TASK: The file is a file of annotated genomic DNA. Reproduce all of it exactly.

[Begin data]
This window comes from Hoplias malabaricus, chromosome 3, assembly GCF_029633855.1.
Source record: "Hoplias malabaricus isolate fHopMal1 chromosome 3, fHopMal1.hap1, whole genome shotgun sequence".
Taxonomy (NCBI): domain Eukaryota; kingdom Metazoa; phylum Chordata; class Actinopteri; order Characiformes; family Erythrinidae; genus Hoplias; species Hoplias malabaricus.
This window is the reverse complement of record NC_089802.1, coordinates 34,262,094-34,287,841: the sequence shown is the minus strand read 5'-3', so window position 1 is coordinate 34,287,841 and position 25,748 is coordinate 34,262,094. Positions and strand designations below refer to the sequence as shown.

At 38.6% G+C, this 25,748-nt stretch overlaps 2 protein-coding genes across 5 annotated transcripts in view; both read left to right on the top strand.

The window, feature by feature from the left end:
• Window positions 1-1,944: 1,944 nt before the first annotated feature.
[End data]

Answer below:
This window comes from Hoplias malabaricus, chromosome 3, assembly GCF_029633855.1.
Source record: "Hoplias malabaricus isolate fHopMal1 chromosome 3, fHopMal1.hap1, whole genome shotgun sequence".
Taxonomy (NCBI): domain Eukaryota; kingdom Metazoa; phylum Chordata; class Actinopteri; order Characiformes; family Erythrinidae; genus Hoplias; species Hoplias malabaricus.
This window is the reverse complement of record NC_089802.1, coordinates 34,262,094-34,287,841: the sequence shown is the minus strand read 5'-3', so window position 1 is coordinate 34,287,841 and position 25,748 is coordinate 34,262,094. Positions and strand designations below refer to the sequence as shown.

At 38.6% G+C, this 25,748-nt stretch overlaps 2 protein-coding genes across 5 annotated transcripts in view; both read left to right on the top strand.

The window, feature by feature from the left end:
• Window positions 1-1,944: 1,944 nt before the first annotated feature.